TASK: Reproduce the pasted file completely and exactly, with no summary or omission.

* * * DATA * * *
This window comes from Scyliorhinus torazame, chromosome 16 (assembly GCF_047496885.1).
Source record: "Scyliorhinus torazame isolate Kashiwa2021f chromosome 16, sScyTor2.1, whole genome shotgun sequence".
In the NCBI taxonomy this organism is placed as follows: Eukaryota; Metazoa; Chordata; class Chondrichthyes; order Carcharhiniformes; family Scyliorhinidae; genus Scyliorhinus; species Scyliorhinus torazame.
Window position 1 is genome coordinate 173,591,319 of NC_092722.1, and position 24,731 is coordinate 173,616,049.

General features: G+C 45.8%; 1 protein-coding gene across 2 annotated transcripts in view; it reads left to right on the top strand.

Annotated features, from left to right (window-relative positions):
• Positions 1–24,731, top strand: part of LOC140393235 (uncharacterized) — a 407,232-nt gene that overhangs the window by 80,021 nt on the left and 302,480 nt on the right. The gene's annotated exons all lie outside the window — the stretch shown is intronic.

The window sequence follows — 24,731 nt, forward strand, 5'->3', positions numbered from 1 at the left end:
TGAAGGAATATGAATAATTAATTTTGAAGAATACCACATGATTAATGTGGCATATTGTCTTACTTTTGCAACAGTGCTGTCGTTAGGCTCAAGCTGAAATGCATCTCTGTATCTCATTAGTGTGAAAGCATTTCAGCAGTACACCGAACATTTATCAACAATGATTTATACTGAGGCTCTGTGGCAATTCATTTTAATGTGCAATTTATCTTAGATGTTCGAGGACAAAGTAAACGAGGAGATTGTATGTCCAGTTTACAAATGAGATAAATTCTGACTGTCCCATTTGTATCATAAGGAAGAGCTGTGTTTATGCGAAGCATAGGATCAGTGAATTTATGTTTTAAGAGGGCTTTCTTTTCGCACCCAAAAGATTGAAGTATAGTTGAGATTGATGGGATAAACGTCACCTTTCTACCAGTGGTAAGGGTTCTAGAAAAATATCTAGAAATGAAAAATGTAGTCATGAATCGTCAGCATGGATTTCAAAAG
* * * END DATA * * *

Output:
This window comes from Scyliorhinus torazame, chromosome 16 (assembly GCF_047496885.1).
Source record: "Scyliorhinus torazame isolate Kashiwa2021f chromosome 16, sScyTor2.1, whole genome shotgun sequence".
In the NCBI taxonomy this organism is placed as follows: Eukaryota; Metazoa; Chordata; class Chondrichthyes; order Carcharhiniformes; family Scyliorhinidae; genus Scyliorhinus; species Scyliorhinus torazame.
Window position 1 is genome coordinate 173,591,319 of NC_092722.1, and position 24,731 is coordinate 173,616,049.

General features: G+C 45.8%; 1 protein-coding gene across 2 annotated transcripts in view; it reads left to right on the top strand.

Annotated features, from left to right (window-relative positions):
• Positions 1–24,731, top strand: part of LOC140393235 (uncharacterized) — a 407,232-nt gene that overhangs the window by 80,021 nt on the left and 302,480 nt on the right. The gene's annotated exons all lie outside the window — the stretch shown is intronic.

The window sequence follows — 24,731 nt, forward strand, 5'->3', positions numbered from 1 at the left end:
TGAAGGAATATGAATAATTAATTTTGAAGAATACCACATGATTAATGTGGCATATTGTCTTACTTTTGCAACAGTGCTGTCGTTAGGCTCAAGCTGAAATGCATCTCTGTATCTCATTAGTGTGAAAGCATTTCAGCAGTACACCGAACATTTATCAACAATGATTTATACTGAGGCTCTGTGGCAATTCATTTTAATGTGCAATTTATCTTAGATGTTCGAGGACAAAGTAAACGAGGAGATTGTATGTCCAGTTTACAAATGAGATAAATTCTGACTGTCCCATTTGTATCATAAGGAAGAGCTGTGTTTATGCGAAGCATAGGATCAGTGAATTTATGTTTTAAGAGGGCTTTCTTTTCGCACCCAAAAGATTGAAGTATAGTTGAGATTGATGGGATAAACGTCACCTTTCTACCAGTGGTAAGGGTTCTAGAAAAATATCTAGAAATGAAAAATGTAGTCATGAATCGTCAGCATGGATTTCAAAAG